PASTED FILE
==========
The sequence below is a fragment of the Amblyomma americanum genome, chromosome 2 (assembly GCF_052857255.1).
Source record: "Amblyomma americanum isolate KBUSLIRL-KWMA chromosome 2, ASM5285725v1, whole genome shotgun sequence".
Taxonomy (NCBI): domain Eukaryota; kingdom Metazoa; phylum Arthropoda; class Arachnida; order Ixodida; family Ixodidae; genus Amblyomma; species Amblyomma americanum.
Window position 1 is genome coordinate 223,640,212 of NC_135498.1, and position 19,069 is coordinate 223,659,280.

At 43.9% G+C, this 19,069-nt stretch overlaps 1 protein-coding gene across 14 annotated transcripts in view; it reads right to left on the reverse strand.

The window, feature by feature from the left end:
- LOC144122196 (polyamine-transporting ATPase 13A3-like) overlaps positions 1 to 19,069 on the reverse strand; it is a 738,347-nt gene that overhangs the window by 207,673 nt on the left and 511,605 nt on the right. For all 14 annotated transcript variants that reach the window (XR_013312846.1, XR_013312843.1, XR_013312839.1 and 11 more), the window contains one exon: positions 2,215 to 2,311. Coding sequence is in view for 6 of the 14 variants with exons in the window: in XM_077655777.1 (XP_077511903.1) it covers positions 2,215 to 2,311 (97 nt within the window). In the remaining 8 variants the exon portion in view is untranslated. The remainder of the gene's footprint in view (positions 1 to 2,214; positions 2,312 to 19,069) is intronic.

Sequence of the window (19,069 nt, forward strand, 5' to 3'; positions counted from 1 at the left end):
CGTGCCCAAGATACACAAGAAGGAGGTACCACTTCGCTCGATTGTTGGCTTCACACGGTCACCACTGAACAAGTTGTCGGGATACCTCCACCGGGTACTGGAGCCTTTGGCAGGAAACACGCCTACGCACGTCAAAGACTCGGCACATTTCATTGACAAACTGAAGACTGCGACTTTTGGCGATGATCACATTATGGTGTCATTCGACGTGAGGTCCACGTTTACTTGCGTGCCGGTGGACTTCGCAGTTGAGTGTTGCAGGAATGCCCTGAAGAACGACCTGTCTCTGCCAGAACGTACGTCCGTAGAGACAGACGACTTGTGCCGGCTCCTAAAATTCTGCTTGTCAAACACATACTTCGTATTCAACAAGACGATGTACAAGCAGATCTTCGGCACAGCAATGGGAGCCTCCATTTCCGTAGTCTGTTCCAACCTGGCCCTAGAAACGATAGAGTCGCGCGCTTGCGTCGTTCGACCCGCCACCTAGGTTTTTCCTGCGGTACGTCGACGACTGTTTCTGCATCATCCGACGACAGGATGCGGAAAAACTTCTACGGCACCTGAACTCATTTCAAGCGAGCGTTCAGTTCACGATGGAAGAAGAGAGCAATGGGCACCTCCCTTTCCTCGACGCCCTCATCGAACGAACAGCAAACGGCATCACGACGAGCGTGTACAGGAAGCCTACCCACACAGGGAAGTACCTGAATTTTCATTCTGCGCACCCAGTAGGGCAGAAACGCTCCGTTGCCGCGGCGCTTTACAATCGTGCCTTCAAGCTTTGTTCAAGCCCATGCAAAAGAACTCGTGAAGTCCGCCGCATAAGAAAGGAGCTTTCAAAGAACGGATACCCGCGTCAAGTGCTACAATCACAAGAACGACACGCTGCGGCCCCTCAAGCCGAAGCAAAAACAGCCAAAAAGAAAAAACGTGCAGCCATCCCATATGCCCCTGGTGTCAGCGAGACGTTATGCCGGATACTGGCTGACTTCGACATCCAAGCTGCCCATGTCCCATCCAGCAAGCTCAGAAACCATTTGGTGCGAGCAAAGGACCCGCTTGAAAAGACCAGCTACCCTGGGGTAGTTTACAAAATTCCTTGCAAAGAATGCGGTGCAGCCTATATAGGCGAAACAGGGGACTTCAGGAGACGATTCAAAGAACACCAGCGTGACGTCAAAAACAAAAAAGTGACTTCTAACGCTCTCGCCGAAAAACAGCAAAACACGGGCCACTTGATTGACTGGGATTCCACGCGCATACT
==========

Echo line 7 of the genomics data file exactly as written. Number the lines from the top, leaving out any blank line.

- LOC144122196 (polyamine-transporting ATPase 13A3-like) overlaps positions 1 to 19,069 on the reverse strand; it is a 738,347-nt gene that overhangs the window by 207,673 nt on the left and 511,605 nt on the right. For all 14 annotated transcript variants that reach the window (XR_013312846.1, XR_013312843.1, XR_013312839.1 and 11 more), the window contains one exon: positions 2,215 to 2,311. Coding sequence is in view for 6 of the 14 variants with exons in the window: in XM_077655777.1 (XP_077511903.1) it covers positions 2,215 to 2,311 (97 nt within the window). In the remaining 8 variants the exon portion in view is untranslated. The remainder of the gene's footprint in view (positions 1 to 2,214; positions 2,312 to 19,069) is intronic.